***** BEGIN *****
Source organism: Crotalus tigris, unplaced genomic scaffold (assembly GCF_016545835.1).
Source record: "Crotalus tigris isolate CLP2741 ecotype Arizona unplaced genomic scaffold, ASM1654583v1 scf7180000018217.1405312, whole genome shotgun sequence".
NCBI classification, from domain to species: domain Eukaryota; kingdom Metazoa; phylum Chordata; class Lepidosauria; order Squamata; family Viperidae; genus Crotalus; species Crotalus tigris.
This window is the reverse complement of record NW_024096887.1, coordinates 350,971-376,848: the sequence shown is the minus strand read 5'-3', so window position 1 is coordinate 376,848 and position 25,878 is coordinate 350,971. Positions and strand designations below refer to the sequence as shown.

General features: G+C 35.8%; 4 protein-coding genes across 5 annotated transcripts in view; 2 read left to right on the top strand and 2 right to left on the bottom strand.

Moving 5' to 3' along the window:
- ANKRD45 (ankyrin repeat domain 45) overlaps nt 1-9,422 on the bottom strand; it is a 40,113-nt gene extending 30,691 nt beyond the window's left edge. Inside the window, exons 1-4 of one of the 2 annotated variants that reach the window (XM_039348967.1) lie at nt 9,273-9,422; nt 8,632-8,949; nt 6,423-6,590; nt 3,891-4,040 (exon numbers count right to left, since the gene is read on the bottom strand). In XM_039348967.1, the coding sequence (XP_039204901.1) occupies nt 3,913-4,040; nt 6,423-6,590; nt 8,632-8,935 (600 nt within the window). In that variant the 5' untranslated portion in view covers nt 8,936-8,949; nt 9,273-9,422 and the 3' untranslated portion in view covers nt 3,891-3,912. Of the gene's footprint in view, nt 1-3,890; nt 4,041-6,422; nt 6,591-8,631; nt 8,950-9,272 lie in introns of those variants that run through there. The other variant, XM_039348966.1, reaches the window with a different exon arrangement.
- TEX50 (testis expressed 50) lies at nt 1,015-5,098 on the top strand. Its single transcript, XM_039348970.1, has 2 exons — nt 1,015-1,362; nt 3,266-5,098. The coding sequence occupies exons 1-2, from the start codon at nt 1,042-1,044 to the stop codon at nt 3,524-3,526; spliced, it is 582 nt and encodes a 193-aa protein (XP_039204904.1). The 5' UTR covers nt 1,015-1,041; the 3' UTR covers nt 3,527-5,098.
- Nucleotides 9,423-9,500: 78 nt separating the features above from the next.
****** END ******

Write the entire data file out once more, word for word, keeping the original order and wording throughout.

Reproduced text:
Source organism: Crotalus tigris, unplaced genomic scaffold (assembly GCF_016545835.1).
Source record: "Crotalus tigris isolate CLP2741 ecotype Arizona unplaced genomic scaffold, ASM1654583v1 scf7180000018217.1405312, whole genome shotgun sequence".
NCBI classification, from domain to species: domain Eukaryota; kingdom Metazoa; phylum Chordata; class Lepidosauria; order Squamata; family Viperidae; genus Crotalus; species Crotalus tigris.
This window is the reverse complement of record NW_024096887.1, coordinates 350,971-376,848: the sequence shown is the minus strand read 5'-3', so window position 1 is coordinate 376,848 and position 25,878 is coordinate 350,971. Positions and strand designations below refer to the sequence as shown.

General features: G+C 35.8%; 4 protein-coding genes across 5 annotated transcripts in view; 2 read left to right on the top strand and 2 right to left on the bottom strand.

Moving 5' to 3' along the window:
- ANKRD45 (ankyrin repeat domain 45) overlaps nt 1-9,422 on the bottom strand; it is a 40,113-nt gene extending 30,691 nt beyond the window's left edge. Inside the window, exons 1-4 of one of the 2 annotated variants that reach the window (XM_039348967.1) lie at nt 9,273-9,422; nt 8,632-8,949; nt 6,423-6,590; nt 3,891-4,040 (exon numbers count right to left, since the gene is read on the bottom strand). In XM_039348967.1, the coding sequence (XP_039204901.1) occupies nt 3,913-4,040; nt 6,423-6,590; nt 8,632-8,935 (600 nt within the window). In that variant the 5' untranslated portion in view covers nt 8,936-8,949; nt 9,273-9,422 and the 3' untranslated portion in view covers nt 3,891-3,912. Of the gene's footprint in view, nt 1-3,890; nt 4,041-6,422; nt 6,591-8,631; nt 8,950-9,272 lie in introns of those variants that run through there. The other variant, XM_039348966.1, reaches the window with a different exon arrangement.
- TEX50 (testis expressed 50) lies at nt 1,015-5,098 on the top strand. Its single transcript, XM_039348970.1, has 2 exons — nt 1,015-1,362; nt 3,266-5,098. The coding sequence occupies exons 1-2, from the start codon at nt 1,042-1,044 to the stop codon at nt 3,524-3,526; spliced, it is 582 nt and encodes a 193-aa protein (XP_039204904.1). The 5' UTR covers nt 1,015-1,041; the 3' UTR covers nt 3,527-5,098.
- Nucleotides 9,423-9,500: 78 nt separating the features above from the next.